"This will be a feel-good program," she was saying. "Sure, along the way there'll be all sorts of trials and fears faced, but no one will be left feeling like a loser. This show could start a whole new genre."
"Taryn," he said gently but clearly, "there is no show unless I say so."
She tacked up her slipping smile. "Think of the sponsors."
"You can talk all you want about sponsor dollars, but in the end time is money. My time. The company's time. I won't put valuable people on a project I'm not convinced will succeed."
"Not convinced yet," she corrected.
Blast it all. She wasn't listening.
"You shouldn't have rushed this. You should have given yourself at least a couple of days to really think through every possible angle."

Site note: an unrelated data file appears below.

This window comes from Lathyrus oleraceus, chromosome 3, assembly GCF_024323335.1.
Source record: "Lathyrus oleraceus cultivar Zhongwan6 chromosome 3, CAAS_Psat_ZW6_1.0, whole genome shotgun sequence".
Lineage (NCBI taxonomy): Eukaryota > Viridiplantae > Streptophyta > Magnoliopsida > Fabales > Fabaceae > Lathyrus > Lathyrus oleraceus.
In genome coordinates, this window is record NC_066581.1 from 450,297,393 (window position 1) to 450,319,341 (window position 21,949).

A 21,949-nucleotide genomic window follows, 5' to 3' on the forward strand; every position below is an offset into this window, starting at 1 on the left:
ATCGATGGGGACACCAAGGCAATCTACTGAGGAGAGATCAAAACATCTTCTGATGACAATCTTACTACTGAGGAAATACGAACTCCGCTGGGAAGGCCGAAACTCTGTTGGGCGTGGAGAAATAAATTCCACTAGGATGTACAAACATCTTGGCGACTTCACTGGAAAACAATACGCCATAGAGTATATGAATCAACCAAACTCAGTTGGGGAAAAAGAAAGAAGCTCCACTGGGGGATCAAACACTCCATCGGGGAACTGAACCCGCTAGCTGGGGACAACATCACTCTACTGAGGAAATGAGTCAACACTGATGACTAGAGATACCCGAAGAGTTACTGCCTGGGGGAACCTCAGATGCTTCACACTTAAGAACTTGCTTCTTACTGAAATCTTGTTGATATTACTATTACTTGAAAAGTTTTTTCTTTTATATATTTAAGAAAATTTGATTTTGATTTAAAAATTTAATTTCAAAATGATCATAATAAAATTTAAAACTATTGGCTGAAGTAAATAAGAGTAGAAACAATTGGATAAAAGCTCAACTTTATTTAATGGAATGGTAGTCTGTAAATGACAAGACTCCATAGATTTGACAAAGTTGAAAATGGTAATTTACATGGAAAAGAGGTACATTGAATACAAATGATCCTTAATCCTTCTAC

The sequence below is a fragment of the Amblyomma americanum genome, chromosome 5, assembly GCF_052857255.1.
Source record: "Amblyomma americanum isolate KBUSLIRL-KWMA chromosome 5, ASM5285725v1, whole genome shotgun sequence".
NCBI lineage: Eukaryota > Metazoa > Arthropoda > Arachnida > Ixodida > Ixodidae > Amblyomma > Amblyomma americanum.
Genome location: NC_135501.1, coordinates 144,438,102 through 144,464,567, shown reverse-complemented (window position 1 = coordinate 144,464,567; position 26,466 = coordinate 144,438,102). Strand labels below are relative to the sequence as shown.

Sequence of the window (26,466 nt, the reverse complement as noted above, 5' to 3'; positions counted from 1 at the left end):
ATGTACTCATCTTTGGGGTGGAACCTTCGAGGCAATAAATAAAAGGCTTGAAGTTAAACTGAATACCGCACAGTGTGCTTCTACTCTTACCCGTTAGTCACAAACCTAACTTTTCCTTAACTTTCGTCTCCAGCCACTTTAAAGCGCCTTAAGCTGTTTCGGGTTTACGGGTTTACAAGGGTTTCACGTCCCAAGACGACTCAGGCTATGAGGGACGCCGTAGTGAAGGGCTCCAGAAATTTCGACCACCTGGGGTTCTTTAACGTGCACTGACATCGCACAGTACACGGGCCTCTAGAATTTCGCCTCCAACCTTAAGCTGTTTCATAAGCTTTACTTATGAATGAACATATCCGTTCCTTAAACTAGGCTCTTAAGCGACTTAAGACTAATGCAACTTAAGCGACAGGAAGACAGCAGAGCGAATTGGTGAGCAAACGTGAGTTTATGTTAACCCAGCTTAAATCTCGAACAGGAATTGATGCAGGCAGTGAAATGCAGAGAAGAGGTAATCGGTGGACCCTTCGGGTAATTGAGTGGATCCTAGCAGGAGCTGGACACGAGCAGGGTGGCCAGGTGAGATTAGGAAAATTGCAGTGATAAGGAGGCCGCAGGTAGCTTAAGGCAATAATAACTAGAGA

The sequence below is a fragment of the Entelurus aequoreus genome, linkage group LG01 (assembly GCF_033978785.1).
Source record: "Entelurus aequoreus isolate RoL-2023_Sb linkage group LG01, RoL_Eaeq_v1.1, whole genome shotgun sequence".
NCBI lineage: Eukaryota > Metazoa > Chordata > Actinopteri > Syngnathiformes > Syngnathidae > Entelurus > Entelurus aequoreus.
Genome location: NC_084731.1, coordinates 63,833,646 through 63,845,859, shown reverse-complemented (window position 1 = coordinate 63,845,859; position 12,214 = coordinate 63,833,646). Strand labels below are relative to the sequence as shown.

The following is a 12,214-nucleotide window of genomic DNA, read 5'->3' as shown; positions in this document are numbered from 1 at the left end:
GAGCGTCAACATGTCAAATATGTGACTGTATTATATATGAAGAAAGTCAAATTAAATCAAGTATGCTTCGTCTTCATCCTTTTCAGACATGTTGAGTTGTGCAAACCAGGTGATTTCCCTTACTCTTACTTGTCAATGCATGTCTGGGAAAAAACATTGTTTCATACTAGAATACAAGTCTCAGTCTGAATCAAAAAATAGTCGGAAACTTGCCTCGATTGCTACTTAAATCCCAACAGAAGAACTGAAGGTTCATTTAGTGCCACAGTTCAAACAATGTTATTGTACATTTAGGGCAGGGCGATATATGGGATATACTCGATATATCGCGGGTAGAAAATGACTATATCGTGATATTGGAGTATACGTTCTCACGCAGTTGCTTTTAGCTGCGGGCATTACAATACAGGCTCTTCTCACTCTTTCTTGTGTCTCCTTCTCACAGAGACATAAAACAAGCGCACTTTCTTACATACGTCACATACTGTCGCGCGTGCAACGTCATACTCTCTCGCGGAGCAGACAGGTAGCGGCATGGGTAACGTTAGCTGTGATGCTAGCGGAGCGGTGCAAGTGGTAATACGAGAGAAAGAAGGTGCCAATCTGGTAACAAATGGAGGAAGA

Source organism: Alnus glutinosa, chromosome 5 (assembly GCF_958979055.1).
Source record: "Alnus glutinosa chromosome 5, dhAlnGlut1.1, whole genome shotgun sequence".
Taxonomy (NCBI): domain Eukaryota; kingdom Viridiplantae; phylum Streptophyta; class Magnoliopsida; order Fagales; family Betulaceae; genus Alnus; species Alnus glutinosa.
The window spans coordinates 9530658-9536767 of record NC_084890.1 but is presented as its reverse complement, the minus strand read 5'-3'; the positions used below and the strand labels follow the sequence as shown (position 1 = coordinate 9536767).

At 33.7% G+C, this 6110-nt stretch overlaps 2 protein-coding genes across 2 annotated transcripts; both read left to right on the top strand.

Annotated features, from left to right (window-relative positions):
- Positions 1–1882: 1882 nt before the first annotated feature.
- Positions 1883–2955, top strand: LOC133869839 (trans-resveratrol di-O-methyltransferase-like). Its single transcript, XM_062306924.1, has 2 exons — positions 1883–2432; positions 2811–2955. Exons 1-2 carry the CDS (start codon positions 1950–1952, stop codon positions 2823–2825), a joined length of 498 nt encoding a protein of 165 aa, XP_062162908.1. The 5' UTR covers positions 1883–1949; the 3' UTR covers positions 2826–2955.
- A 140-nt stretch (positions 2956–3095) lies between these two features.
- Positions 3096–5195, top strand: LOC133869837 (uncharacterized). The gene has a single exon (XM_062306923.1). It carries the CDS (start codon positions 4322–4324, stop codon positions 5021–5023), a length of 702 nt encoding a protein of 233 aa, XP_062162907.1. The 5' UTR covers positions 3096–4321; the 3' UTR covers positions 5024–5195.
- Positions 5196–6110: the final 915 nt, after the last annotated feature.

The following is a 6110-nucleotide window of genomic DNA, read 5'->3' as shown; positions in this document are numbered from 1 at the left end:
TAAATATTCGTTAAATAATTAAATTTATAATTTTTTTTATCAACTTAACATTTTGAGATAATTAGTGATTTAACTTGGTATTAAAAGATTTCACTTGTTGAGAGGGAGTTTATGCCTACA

"My idea was good to begin with."
He sucked down a breath. Okay. Blunt ax time. "There's no room at Hunters for good. I'm after brilliant – or nothing."
Her gaze hardened. Then it turned to stone. "Because you're so brilliant?"
"Because, I'm the boss and – " dammit " – no one gets to play in my sandbox unless I say so."
Her eyes filled with an emotion that glistened at the same time as it burned. Then her hands fisted an instant before she pushed out of her chair. On her way up, she bumped the table and her glass toppled toward him. Wine hurled through the air, ending up with a splash on his lap. His arms flew out; at the same time his temper spiked and he slid his chair back. Was that an accident or was she deliberately making matters worse?
Still in his seat, Cole gripped his napkin and pressed at the cool alcohol seeping into his trousers. Somehow he managed to keep his voice even.
"I'll assume that was an accident."
"It was." She leaned across the table and flung the wine from his glass, too. "That one, I did mean."